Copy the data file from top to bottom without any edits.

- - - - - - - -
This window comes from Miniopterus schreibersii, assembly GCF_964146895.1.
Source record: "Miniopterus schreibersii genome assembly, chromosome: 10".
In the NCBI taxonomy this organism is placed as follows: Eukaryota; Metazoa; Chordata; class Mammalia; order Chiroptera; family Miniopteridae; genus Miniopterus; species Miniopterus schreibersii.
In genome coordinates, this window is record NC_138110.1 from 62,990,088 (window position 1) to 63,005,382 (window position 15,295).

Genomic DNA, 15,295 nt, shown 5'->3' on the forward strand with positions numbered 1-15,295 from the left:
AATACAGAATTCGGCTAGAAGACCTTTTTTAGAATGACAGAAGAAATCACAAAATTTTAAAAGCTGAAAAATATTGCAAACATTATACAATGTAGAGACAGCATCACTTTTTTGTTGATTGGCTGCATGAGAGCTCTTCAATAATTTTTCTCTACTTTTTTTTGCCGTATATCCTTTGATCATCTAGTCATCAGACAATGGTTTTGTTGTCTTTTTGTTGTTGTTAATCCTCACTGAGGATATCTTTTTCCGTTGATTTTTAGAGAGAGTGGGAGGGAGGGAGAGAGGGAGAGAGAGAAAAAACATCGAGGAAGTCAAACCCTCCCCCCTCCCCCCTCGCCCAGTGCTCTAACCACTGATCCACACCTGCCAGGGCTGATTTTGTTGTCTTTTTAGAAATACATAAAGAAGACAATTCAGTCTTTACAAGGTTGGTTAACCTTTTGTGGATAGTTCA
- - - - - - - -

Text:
This window comes from Miniopterus schreibersii, assembly GCF_964146895.1.
Source record: "Miniopterus schreibersii genome assembly, chromosome: 10".
In the NCBI taxonomy this organism is placed as follows: Eukaryota; Metazoa; Chordata; class Mammalia; order Chiroptera; family Miniopteridae; genus Miniopterus; species Miniopterus schreibersii.
In genome coordinates, this window is record NC_138110.1 from 62,990,088 (window position 1) to 63,005,382 (window position 15,295).

Genomic DNA, 15,295 nt, shown 5'->3' on the forward strand with positions numbered 1-15,295 from the left:
AATACAGAATTCGGCTAGAAGACCTTTTTTAGAATGACAGAAGAAATCACAAAATTTTAAAAGCTGAAAAATATTGCAAACATTATACAATGTAGAGACAGCATCACTTTTTTGTTGATTGGCTGCATGAGAGCTCTTCAATAATTTTTCTCTACTTTTTTTTGCCGTATATCCTTTGATCATCTAGTCATCAGACAATGGTTTTGTTGTCTTTTTGTTGTTGTTAATCCTCACTGAGGATATCTTTTTCCGTTGATTTTTAGAGAGAGTGGGAGGGAGGGAGAGAGGGAGAGAGAGAAAAAACATCGAGGAAGTCAAACCCTCCCCCCTCCCCCCTCGCCCAGTGCTCTAACCACTGATCCACACCTGCCAGGGCTGATTTTGTTGTCTTTTTAGAAATACATAAAGAAGACAATTCAGTCTTTACAAGGTTGGTTAACCTTTTGTGGATAGTTCA